‘I cried’: Rocker Randy Bachman reunites 45 years later with stolen guitar | Japan


Canadian rock legend Randy Bachman’s long search has come to an end when he was reunited with a beloved guitar in Tokyo 45 years after being stolen from a Toronto hotel.

“My girlfriend is right there,” said Bachman, 78, a former member of Guess Who and Bachman-Turner Overdrive, as he was presented with the Gretsch guitar on which he wrote American Woman and other hits from a Japanese musician who she bought it in a Tokyo store in 2014 without knowing its history.

He said all guitars are special, but the orange 1957 Gretsch 6120 Chet Atkins he bought as a teenager was exceptional. He worked multiple jobs to save money to buy the $400 guitar, his first purchase of an expensive instrument, he said.

“It shaped my whole life. It was my hammer and a tool to write songs, make music and make money,” Bachman said before the handover at the Canadian Embassy in Tokyo.

When it was stolen from the Toronto hotel in 1977, “I cried for three days — it was a part of me,” he said. “It was very, very upsetting.”

He ended up buying about 300 guitars in unsuccessful attempts to replace them, he said.

Bachman spoke frequently about the missing guitar in interviews and on radio shows, and more recently on YouTube programs where he appeared with his son Tal.

Bachman will be presented with his old Gretsch by Japanese musician Takeshi at a concert in Tokyo on Friday
Bachman, right, is presented with his old Gretsch by Japanese musician Takeshi at a concert in Tokyo on Friday. Photo: Philip Fong/AFP/Getty Images

In 2020, a Canadian fan hearing the history of the guitar did an internet search and successfully found it in Tokyo within two weeks.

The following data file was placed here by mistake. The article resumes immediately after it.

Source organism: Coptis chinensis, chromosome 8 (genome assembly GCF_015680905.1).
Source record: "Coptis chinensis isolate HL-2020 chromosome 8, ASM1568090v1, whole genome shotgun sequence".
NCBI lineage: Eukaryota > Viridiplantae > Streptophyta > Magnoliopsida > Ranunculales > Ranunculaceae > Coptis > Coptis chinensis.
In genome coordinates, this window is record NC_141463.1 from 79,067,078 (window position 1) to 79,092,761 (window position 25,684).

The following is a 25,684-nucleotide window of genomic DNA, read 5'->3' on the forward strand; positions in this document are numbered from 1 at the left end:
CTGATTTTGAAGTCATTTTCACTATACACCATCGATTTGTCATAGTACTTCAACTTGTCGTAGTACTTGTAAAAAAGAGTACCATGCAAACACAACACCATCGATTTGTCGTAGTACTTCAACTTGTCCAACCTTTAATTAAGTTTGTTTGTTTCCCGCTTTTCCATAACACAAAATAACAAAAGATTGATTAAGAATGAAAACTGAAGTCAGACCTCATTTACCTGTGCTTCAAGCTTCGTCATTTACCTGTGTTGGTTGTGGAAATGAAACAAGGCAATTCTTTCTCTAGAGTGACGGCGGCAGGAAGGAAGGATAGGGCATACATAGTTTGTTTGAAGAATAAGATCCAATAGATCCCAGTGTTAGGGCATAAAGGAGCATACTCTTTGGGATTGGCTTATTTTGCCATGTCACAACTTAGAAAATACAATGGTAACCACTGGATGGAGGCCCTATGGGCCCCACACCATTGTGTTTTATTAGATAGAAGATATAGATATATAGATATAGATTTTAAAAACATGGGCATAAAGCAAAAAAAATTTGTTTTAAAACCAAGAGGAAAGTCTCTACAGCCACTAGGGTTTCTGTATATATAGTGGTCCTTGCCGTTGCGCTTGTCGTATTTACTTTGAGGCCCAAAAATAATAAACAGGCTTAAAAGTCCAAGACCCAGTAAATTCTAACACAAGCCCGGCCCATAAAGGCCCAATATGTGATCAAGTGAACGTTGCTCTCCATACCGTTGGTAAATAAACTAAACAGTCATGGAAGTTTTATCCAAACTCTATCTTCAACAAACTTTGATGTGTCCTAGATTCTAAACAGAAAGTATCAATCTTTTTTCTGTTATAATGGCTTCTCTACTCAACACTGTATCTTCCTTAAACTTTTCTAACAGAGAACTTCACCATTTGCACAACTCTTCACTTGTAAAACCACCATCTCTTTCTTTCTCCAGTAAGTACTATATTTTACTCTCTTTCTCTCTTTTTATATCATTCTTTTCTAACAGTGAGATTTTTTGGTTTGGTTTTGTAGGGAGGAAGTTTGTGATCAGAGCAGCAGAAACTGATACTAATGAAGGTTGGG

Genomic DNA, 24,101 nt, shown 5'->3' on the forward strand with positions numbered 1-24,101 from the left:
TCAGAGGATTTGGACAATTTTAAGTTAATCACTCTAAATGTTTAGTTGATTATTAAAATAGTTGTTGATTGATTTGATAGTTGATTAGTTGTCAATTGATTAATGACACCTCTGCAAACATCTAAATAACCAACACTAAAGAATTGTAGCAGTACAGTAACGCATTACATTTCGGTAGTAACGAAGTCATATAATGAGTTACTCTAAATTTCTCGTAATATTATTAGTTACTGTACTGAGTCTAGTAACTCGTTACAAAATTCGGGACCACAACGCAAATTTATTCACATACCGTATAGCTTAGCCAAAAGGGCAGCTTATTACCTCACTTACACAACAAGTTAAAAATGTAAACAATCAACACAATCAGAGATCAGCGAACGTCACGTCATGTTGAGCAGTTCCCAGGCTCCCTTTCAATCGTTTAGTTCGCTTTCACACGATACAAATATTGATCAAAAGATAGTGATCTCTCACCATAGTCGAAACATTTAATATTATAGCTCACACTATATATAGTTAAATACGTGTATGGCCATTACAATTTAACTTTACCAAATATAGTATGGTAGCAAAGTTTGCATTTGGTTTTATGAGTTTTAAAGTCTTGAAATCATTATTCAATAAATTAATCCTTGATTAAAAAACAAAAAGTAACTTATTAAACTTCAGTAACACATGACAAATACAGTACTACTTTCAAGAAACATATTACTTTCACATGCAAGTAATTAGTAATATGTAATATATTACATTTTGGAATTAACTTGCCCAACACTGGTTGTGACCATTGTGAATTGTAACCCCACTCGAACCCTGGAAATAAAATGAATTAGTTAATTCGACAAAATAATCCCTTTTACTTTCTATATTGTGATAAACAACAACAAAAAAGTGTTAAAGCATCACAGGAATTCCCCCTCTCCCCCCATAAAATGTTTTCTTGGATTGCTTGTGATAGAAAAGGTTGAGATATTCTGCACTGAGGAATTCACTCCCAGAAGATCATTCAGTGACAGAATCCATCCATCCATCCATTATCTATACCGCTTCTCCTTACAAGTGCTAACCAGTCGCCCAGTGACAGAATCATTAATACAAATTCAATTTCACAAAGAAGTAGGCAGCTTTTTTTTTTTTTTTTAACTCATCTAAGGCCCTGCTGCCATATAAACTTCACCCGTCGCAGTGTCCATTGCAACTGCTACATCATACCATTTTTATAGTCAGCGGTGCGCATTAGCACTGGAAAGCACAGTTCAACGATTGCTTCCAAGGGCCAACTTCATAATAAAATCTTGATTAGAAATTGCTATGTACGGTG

The fan, William Long, used a small speck in the guitar’s wood grain visible in old pictures as a “digital fingerprint” and traced the instrument to a vintage guitar shop in Tokyo. Another search led him to a YouTube video showing the instrument being played by a Japanese musician, Takeshi, in December 2019.

After getting the message from Long, Bachman immediately contacted Takeshi and recognized the guitar in a video chat they had.

“I cried,” Bachman said. “The guitar almost approached me during the video, like, ‘Hey, I’m coming home.'”

Takeshi agreed to give it to Bachman in exchange for a very similar one. So Bachman searched and found the guitar’s “sister” – made the same week, with a close serial number, with no modifications and no repairs.

“Finding my guitar was a miracle, and finding her twin sister was another miracle,” said Bachman.

Takeshi said he decided to return the guitar because, as a guitarist, he could imagine how much Bachman misses it.

Bachman on stage in the mid-1970s
Bachman on stage in the mid-1970s. Photo: Doug Griffin/Toronto Star/Getty Images

“I’ve only owned and played it for eight years and I’m very sad to have to return it now. But he’s been sad for 46 years and it’s about time someone else was sad,” Takeshi said. “I felt sorry for that legend.”

He said he feels good after returning the guitar to its rightful owner, but it may be some time before he loves his new Gretsch as much as she does.

“It’s a guitar and it has a soul. Even if it’s the same shape, I can’t say for sure I can love a surrogate like I loved this one,” Takeshi said. “There is no doubt that Randy thought of me and searched extensively [for the replacement]so I will gradually develop an affection for it, but it may take time.”

Bachman said he and Takeshi are now like brothers who own guitars who are “twin sisters.” They take part in a documentary about the guitar, on which they want to play the song “Lost and Found” together.

They also performed several songs at Friday’s delivery, including American Woman.

Bachman said he would lock the guitar at his house so he would never lose it again. “I’ll never take it out of my house again.”

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